The Iranian Ambassador to Russia said last month that Tehran is looking for ways to broaden the scope of defense cooperation with Moscow, even in areas that require coordination with the UN Security Council. Iranians would like to purchase a wide range of military-purpose products from Russia, some of which are covered by UNSC sanctions. Moscow has said it is ready to work with Iran in the area of military and technical cooperation. Democratic powers worldwide must support Taiwan in its bid to carry out constitutional reform. When Taiwan enjoys greater freedom under a truly democratic government it will lead the people of China to call for democratization and in turn, will put pressure on Russia to follow suit. For more details please see the Charter for Permanent Peace and Development.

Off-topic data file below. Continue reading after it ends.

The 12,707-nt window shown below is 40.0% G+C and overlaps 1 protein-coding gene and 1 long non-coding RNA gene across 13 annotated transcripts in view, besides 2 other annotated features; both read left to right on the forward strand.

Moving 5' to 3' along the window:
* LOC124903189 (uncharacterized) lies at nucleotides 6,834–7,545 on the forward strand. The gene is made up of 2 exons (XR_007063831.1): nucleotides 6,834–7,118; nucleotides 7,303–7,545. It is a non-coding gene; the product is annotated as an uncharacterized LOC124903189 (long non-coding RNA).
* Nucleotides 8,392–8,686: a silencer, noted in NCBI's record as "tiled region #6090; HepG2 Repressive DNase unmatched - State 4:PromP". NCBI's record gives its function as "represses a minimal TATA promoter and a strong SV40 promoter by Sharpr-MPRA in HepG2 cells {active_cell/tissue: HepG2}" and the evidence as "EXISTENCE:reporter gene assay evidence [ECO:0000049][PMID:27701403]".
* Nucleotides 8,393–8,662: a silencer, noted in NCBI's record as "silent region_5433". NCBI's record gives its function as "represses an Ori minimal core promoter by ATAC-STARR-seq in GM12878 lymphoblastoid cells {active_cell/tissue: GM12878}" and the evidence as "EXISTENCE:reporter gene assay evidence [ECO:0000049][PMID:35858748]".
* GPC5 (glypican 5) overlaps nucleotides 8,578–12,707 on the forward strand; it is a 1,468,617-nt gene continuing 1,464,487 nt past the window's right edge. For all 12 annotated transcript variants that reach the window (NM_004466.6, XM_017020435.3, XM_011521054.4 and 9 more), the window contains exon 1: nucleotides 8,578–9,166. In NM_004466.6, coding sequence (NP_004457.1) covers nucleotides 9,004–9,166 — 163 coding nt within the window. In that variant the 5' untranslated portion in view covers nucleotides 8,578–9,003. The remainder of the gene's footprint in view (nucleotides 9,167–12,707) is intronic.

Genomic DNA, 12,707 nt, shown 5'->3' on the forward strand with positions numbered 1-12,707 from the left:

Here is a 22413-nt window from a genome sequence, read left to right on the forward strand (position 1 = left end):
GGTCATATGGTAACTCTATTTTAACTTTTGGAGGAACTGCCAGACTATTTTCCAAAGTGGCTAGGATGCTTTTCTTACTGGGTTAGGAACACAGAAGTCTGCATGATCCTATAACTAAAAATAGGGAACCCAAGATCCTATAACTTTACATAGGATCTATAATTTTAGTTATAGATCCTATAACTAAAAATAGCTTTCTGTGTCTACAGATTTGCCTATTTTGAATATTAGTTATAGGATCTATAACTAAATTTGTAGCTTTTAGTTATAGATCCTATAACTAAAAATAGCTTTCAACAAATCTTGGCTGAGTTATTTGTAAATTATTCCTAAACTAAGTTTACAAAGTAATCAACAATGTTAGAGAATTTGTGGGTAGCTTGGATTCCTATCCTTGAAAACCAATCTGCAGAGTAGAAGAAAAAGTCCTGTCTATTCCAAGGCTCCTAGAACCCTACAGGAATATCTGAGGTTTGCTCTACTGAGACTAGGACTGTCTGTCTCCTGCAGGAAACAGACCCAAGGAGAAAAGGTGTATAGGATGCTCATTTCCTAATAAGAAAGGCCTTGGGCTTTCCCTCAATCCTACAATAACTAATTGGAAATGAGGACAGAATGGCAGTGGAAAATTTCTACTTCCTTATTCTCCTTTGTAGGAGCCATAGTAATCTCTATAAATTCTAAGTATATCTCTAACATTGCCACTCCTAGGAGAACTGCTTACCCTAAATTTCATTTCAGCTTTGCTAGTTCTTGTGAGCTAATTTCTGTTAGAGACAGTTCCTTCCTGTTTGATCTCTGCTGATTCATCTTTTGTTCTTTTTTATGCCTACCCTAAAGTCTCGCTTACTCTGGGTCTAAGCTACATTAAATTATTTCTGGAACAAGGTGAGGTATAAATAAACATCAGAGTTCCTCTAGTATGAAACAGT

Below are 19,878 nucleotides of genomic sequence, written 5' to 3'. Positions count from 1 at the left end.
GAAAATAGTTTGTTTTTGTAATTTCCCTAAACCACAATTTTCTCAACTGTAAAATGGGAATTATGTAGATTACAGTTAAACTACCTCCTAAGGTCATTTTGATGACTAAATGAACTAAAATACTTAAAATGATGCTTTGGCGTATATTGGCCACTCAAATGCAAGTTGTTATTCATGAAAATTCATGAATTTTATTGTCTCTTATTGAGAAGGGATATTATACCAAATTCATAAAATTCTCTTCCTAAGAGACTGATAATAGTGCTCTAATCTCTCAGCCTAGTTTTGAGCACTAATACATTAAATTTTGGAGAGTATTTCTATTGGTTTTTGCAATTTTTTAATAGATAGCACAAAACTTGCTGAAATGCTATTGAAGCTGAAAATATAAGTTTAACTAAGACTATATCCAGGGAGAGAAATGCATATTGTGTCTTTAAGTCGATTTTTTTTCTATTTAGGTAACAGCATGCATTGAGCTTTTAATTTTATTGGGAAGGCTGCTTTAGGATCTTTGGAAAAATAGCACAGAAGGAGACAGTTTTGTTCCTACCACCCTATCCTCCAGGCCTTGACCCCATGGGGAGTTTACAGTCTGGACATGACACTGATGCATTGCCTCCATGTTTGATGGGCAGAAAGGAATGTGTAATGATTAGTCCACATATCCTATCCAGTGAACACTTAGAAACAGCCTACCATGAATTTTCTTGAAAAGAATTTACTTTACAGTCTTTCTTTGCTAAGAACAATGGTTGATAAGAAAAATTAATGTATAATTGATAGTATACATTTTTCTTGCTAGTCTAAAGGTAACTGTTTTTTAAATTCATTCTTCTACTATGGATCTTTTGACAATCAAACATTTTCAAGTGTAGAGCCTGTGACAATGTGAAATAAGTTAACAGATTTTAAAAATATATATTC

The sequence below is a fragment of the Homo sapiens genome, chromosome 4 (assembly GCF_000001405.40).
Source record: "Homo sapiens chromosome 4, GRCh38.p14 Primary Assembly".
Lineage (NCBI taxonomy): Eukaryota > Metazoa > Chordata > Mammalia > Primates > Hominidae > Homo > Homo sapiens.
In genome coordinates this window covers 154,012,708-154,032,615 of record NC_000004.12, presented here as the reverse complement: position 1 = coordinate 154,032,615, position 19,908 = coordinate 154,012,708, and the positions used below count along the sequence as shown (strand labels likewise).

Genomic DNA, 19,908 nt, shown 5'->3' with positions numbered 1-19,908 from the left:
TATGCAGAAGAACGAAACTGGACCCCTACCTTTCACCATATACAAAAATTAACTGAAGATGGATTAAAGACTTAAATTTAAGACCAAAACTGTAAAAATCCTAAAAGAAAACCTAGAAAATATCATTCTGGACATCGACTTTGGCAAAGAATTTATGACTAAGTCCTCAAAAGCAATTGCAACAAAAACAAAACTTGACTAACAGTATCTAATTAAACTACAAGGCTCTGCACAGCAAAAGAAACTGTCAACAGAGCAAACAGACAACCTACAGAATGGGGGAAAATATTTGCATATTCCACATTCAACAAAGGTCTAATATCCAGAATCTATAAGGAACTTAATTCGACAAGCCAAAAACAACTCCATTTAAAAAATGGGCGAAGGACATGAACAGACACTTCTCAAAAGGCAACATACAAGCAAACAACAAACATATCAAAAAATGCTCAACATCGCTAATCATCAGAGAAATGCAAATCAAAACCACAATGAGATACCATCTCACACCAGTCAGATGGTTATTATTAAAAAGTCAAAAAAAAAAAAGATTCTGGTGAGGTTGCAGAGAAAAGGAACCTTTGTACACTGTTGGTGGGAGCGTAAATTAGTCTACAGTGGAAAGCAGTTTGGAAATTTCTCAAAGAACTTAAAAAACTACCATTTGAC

Her criticism of the President’s war on drugs and the grant of a hero’s burial to Ferdinand Marcos has made her stay in the Cabinet untenable.
The Philippines’ macho President will undoubtedly tone down his rhetoric during his four-day visit to China in a move that could shift Manila closer to Beijing and bring greater economic cooperation between the two sides. Duterte won the top office on the strength of his efforts to suppress drug trafficking, often at the expense of human rights, but Beijing is unlikely to bring up the question of rights in any talks with the Philippine leader. For the people of the Philippines, better relations with China may bring economic benefits, but other problems can only be resolved by carrying out reform of the constitution to limit the powers of government officials and put restrictions on their terms in office. For more details please see the Charter for Permanent Peace and Development.